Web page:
Depression is often a manifestation of irregularities in the body that often starts far away from the brain and is not associated with so-called “chemical imbalances.” The medical literature has emphasized the role of inflammation in mental illness for more than twenty years (unfortunately, it takes an average of 17 years for the data that exposes inefficacy and/or a signal of harm, to trickle down into your doctor’s daily routine; a time lag problem that makes medicine’s standard of care “evidence-based” only in theory and not practice). Not a single study has proven that depression is caused by a chemical imbalance in the brain. That’s right: there has never been a human study that successfully links low serotonin levels and depression. Imaging studies, blood and urine tests, post-mortem suicide assessments, and even animal research have never validated the link between neurotransmitter levels and depression. In other words, the serotonin theory of depression is a total myth that has been unjustly supported by the manipulation of data. Much to the contrary, high serotonin levels have been linked to a range of problems, including schizophrenia and autism. So if you think a chemical pill can save, cure, or “correct” you, you’re dead wrong. That is about as misguided as putting a bandage over a nail stuck in your foot and taking aspirin. It’s absolutely missing an opportunity to “remove the splinter” and resolve the problem from the source.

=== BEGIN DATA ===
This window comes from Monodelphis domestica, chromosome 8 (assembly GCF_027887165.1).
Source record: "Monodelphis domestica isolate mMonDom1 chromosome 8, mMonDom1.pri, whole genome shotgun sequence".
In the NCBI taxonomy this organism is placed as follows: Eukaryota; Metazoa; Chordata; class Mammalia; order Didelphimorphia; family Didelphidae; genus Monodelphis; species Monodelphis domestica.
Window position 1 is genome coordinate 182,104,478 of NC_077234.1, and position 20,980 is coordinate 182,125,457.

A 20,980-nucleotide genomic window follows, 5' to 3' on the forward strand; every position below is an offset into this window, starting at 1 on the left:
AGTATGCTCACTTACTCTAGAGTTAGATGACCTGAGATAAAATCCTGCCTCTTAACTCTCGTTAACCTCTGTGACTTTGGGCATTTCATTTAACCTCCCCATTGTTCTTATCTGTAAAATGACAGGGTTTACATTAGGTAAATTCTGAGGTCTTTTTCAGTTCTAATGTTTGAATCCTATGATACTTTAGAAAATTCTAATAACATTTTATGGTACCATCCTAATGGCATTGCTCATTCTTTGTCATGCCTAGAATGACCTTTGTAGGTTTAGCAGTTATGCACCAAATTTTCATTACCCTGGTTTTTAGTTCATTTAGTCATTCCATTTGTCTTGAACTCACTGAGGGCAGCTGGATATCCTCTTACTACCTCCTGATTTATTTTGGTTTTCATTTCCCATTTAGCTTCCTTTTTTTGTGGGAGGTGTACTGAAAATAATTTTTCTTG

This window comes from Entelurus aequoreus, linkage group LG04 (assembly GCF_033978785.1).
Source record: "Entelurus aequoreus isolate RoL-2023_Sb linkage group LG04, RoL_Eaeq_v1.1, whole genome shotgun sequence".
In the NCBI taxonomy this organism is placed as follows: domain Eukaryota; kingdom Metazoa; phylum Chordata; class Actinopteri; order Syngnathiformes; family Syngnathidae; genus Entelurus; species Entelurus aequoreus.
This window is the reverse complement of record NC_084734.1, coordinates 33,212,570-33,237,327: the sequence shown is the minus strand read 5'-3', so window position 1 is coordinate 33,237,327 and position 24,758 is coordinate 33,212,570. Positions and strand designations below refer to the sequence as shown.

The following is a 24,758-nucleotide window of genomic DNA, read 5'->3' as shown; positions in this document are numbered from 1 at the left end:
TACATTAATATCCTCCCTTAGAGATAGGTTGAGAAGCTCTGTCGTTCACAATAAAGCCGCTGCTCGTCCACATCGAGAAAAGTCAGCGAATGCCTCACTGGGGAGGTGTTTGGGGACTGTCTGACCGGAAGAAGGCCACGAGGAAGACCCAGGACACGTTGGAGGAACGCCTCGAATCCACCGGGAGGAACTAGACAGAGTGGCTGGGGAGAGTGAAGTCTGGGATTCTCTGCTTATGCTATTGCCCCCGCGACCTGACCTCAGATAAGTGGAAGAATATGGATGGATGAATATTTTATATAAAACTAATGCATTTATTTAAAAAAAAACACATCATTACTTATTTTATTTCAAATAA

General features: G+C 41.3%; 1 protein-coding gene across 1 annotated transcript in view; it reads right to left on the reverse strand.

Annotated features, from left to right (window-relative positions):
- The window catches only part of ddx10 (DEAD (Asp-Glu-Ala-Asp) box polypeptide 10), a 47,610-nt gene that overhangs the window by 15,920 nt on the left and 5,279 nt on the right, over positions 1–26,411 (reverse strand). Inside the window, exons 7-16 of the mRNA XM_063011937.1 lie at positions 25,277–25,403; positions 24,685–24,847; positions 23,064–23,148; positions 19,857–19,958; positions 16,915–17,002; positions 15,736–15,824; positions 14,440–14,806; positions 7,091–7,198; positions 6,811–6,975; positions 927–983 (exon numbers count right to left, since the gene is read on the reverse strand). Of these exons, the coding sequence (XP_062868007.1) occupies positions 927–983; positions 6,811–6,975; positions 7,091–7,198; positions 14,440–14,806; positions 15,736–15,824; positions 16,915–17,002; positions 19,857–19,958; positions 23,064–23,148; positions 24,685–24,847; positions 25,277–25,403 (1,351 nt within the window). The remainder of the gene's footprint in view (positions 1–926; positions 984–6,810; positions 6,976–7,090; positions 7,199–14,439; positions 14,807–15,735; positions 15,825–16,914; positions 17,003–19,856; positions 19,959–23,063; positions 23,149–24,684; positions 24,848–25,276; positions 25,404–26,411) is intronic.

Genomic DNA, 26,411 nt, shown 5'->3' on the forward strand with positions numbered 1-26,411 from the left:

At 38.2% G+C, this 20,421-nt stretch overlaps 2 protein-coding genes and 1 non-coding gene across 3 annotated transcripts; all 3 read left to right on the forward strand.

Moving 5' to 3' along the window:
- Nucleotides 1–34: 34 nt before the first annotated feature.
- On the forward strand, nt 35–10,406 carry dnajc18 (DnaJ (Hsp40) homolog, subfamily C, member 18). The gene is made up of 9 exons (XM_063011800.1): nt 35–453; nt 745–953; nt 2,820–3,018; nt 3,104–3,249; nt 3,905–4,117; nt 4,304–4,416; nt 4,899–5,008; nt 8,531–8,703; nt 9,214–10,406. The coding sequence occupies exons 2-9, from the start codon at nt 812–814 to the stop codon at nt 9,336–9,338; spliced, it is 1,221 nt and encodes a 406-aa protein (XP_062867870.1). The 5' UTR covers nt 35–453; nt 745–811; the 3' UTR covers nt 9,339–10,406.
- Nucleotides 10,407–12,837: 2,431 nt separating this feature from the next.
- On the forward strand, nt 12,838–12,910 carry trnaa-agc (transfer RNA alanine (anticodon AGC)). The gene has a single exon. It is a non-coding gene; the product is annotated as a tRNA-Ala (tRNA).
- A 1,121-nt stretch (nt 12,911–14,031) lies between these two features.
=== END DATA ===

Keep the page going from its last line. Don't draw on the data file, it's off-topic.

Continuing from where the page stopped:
2. Antidepressants have the potential to irreversibly disable the body’s natural healing mechanisms

Despite what you’ve been led to believe, antidepressants have repeatedly been shown in long-term scientific studies to worsen the course of mental illness — to say nothing of the risks of liver damage, bleeding, weight gain, sexual dysfunction, and reduced cognitive function they entail. The dirtiest little secret of all is the fact that antidepressants are among the most difficult drugs to taper from, more so than alcohol and opiates. While you might call it “going through withdrawal,” we medical professionals have been instructed to call it “discontinuation syndrome,” which can be characterized by fiercely debilitating physical and psychological reactions. Moreover, antidepressants have a well-established history of causing violent side effects, including suicide and homicide. In fact, five of the top 10 most violence-inducing drugs have been found to be antidepressants.